It would not have been "appropriate" to warn the public of a "very frightening burden" of meningitis when she first became aware of the doctors six months ago, according to the Northland DHB.
On Tuesday, the DHB issued a media release warning the public to look for a "significant increase" in the group of W meningococcal disease in the region after three people died. The Ministry of Health also warned the emergency services and general practitioners before the growing number of cases.
In May, clinical microbiologist David Hammer distributed a letter to DHB staff, pointing out the "significant increase" in cases of Meningococcus W ST-11 in New Zealand.
The medical health representative of Northland DHB, dr. José M. Ortega, said the DHB had challenged allegations that the public should have been warned about meningococcal W strain (MenW) earlier.
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"In May, we had two independent cases of MenW in adults that warrant close monitoring," Ortega said.
"Without certain information, it was not appropriate to alert the community."
The new strain of meningococcus is "any form of infection" and has taken place randomly for no apparent reason, he said.
Hammer had sensitized the staff among the staff, because the presentation of meningococci is rather atypical than other tribes.
"We have continued to monitor and monitor the incidence of disease as is common in public health practice, and we are in the process of reviewing some historical epidemiological data on invasive meningococcal disease in the hope that this will help us make future decisions about our response will determine.
"The Public Health Team and Dr. Hammer are in constant dialogue with the ministry regarding this disease and [on Thursday] Attends the meeting of the Technical Advisory Group, hosted by the Ministry of Health, to begin working on measures to reduce the incidence of meningococcal disease throughout New Zealand.
"The DHB will be headed by the Ministry in the future," said Ortega.
This year, 24 cases have already been confirmed. Across the country, six patients have died of the W-strain.
Dr. Helen Petousis-Harris, research director and senior lecturer at the Immunization Advisory Center at the University of Auckland, said that the W strain affected people of all ages and was "extremely virulent."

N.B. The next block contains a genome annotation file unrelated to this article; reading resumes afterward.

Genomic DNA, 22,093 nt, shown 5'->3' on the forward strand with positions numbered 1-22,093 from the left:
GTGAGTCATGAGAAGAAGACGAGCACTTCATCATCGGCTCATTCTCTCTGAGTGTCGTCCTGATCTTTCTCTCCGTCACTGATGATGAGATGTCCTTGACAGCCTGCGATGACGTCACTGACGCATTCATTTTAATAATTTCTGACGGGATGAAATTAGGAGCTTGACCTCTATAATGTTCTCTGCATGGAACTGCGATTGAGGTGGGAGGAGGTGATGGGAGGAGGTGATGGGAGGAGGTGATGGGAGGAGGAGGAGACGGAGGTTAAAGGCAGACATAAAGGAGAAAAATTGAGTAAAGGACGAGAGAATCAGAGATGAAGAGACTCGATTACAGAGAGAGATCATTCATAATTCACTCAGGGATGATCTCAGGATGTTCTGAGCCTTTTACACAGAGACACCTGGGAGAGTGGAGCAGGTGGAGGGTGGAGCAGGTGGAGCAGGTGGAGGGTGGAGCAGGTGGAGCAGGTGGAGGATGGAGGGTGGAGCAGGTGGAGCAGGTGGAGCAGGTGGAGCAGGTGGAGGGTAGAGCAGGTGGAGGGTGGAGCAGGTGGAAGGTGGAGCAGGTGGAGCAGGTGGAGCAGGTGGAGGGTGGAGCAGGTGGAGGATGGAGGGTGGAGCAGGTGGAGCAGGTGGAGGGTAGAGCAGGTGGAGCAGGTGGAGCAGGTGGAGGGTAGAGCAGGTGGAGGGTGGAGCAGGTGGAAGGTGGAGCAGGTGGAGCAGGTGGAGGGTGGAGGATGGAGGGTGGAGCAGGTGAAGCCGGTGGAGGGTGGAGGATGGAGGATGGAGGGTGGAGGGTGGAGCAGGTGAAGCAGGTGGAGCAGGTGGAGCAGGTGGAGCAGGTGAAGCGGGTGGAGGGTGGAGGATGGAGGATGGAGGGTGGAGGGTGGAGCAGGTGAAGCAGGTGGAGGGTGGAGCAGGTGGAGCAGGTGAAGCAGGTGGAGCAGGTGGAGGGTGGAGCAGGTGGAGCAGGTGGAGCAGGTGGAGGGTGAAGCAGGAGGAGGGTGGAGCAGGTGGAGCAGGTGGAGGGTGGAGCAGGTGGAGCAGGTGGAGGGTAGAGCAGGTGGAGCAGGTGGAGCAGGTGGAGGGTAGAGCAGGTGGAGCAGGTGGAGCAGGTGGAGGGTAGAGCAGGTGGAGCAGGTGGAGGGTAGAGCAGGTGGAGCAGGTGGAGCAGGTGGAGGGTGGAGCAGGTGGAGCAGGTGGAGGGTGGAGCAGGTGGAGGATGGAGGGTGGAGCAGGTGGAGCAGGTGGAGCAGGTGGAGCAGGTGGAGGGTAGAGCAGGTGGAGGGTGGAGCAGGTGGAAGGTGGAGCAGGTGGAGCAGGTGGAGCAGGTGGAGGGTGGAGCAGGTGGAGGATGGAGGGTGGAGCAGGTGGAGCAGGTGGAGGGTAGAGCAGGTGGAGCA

"The number of cases caused by this burden has doubled from 12 to 24 since 2017," said Petousis-Harris.
"People who have this burden die sooner.
"To make matters worse, the signs and symptoms are slightly different from the usual ones, making the diagnosis more difficult."
Petousis-Harris said general practitioners are being asked to look for meningococcal disease and administer antibiotics if they suspect it.
"Meningococcal disease is rare but deadly and we have vaccines that protect against the meningococcal groups that circulate in New Zealand, including the new hypervirulent W and the B and C groups, which cause the most cases."
Hammer's internal memorandum said the disease tends to "spread rapidly in areas where younger people live, such as schools, hostels, barracks, and university campuses."
Northern teenager Dion Hodder was one of three people who had died of meningococcal disease this year.
On October 20, the 16-year-old was in a training camp in St. John Youth on Motutapu Island when he contracted the disease. Hodder was taken to Auckland City Hospital, where he died shortly before midnight.
His mother Todd Horton and stepfather Lance Horton said Dion had died of the W-variety.
Dion's mother said it was hard to know how she felt about the internal memo.
"It does not make a difference to us at the time," said Horton.
"Meningococci are one of those diseases that have been around for a long time and everyone knows the signs and symptoms, but I think we just need to know that in these newer strains some of these signs and symptoms are not so visible are not so prominent."
"I would hate to think that other parents go through what we're going through."